Introduction to Commodity Risk

Stanley Myint and Fabrice Famery

Contents

Foreword

Introduction

1.

Theory and Practice of Corporate Risk Management

2.

Theory and Practice of Optimal Capital Structure

3.

Introduction to Funding and Capital Structure

4.

How to Obtain a Credit Rating

5.

Refinancing Risk and Optimal Debt Maturity

6.

Optimal Cash Position

7.

Optimal Leverage

8.

Introduction to Interest Rate and Inflation Risks

9.

How to Develop an Interest Rate Risk Management Policy

10.

How to Improve Your Fixed-Floating Mix and Duration

11.

Interest Rates: The Most Efficient Hedging Product

12.

Do You Need Inflation-linked Debt?

13.

Prehedging Interest Rate Risk

14.

Pension Fund Asset and Liability Management

15.

Introduction to Currency Risk

16.

How to Develop Currency Risk Management Policy

17.

Translation or Transaction: Netting Currency Risks

18.

Early Warning Signals

19.

How to Hedge High Carry Currencies

20.

Currency Risk on Covenants

21.

Optimal Currency Composition of Debt 1: Protect Book Value

22.

Optimal Currency Composition of Debt 2: Protect Leverage

23.

Cyclicality of Currencies and Use of Options to Manage Credit Utilisation

24.

Managing the Depegging Risk

25.

Currency Risk in Luxury Goods

26.

Introduction to Credit Risk

27.

Counterparty Risk Methodology

28.

Counterparty Risk Protection

29.

Optimal Deposit Composition

30.

Prehedging Credit Risk

31.

xVA Optimisation

32.

Introduction to M&A-related Risks

33.

Risk Management for M&A

34.

Deal-contingent Hedging

35.

Introduction to Commodity Risk

36.

Managing Commodity-linked Revenues and Currency Risk

37.

Managing Commodity-linked Costs and Currency Risk

38.

Commodity Input and Resulting Currency Risk

39.

Offsetting Carbon Emissions

40.

Introduction to Equity Risk

41.

Hedging Dilution Risk

42.

Hedging Deferred Compensation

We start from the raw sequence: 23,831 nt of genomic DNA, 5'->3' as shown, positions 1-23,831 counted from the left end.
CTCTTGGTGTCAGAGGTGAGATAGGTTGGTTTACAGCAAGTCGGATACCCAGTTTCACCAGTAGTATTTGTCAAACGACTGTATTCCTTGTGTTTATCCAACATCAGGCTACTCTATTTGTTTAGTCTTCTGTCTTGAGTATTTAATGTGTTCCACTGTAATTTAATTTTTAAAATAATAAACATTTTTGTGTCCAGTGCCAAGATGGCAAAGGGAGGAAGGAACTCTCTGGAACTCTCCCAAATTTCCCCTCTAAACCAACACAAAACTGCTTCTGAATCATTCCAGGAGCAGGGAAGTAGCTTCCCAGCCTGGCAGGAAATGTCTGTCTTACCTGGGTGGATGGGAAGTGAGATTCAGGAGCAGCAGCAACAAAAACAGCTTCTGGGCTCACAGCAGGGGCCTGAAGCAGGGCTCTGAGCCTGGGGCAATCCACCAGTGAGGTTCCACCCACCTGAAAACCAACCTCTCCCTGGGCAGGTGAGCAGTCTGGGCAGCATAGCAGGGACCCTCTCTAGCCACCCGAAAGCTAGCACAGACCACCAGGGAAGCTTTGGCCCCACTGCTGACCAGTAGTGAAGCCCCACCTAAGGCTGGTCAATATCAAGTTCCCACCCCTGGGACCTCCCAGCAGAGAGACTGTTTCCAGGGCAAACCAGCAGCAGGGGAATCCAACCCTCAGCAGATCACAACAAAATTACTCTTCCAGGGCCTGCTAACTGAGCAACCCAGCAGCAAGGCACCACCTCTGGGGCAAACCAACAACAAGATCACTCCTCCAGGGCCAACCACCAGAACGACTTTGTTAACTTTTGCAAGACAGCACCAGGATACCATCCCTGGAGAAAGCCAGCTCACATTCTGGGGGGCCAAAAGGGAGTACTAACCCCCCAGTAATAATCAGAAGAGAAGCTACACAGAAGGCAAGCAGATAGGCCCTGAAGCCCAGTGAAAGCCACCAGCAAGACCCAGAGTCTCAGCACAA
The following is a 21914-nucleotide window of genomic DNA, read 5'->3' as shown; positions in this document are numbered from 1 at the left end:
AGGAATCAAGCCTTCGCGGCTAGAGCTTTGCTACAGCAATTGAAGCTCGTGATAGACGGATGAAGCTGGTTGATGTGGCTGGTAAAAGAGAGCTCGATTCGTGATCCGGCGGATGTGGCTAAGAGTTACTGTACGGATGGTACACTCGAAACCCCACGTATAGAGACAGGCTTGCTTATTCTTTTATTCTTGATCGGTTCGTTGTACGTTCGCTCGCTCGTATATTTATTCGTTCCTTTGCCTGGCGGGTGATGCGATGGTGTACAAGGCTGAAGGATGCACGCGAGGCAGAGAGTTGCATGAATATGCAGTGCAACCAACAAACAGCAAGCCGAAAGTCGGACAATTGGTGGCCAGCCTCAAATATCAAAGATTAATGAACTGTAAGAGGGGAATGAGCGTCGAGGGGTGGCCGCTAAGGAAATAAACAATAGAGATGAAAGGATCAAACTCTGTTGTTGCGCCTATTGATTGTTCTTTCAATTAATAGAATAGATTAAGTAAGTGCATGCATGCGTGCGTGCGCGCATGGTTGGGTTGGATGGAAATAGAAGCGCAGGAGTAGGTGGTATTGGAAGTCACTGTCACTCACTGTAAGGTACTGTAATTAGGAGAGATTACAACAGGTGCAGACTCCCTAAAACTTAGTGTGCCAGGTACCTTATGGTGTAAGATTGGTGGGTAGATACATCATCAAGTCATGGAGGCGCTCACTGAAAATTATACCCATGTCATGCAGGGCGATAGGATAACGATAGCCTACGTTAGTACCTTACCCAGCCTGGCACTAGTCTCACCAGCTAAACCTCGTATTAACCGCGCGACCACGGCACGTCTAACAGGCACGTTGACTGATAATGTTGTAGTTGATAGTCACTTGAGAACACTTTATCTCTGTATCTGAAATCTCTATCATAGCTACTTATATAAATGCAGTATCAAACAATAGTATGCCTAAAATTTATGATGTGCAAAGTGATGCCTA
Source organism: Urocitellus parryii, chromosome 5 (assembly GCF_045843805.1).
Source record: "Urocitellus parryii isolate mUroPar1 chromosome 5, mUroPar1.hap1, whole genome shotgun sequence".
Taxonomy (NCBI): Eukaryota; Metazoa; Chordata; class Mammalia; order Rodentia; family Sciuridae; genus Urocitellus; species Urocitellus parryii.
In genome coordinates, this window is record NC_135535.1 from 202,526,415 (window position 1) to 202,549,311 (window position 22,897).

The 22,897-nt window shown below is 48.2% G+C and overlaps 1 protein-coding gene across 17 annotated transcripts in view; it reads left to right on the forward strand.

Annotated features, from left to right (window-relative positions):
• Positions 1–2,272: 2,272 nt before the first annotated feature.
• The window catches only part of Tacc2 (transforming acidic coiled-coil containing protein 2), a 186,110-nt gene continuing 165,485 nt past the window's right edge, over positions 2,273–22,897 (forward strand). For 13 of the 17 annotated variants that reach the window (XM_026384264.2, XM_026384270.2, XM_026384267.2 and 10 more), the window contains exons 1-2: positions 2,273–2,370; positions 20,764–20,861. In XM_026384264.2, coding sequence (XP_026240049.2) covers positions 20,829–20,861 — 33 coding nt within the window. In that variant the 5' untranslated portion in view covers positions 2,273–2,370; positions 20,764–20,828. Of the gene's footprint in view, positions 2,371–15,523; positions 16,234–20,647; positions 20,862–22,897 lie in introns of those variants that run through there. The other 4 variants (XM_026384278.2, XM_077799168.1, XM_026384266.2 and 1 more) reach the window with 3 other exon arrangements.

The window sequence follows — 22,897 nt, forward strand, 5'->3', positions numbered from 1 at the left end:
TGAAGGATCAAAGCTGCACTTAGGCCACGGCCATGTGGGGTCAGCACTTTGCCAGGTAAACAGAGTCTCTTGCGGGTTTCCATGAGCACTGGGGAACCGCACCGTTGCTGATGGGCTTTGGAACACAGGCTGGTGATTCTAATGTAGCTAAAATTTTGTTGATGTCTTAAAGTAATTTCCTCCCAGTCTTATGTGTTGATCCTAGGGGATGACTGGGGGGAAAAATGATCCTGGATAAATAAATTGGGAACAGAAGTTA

43.

Stake-building

As mentioned in the introduction to this book, in some sectors (such as energy, transportation, metals and mining, and the food industry) commodity risk can be a very important component of the overall risk. What is specific to commodity risks? First, unlike currencies or interest rates, commodities come in a range of specifications.11 For an overview of commodities and commodity derivatives, see Geman (2005) or Schofield (2007). For instance, a company that needs to hedge fuel risk has to specify a variety of parameters, eg, a specific grade of crude oil (Urals, Brent, WTI, etc). Crude oil comes in many varieties and each one has a slightly different composition and price. Compare this to the currency world, where, for example, we have only one definition of the EURUSD currency rate, which is fully specified by the Reuters page (or an equivalent) on which it is shown. Therefore, any discussion of commodity risk management necessarily requires detailed specifications of the exact commodity being hedged, which is beyond the scope of this book. If those details are stripped away, managing commodity risks follow similar principles as managing currency risks.

Second, this book is

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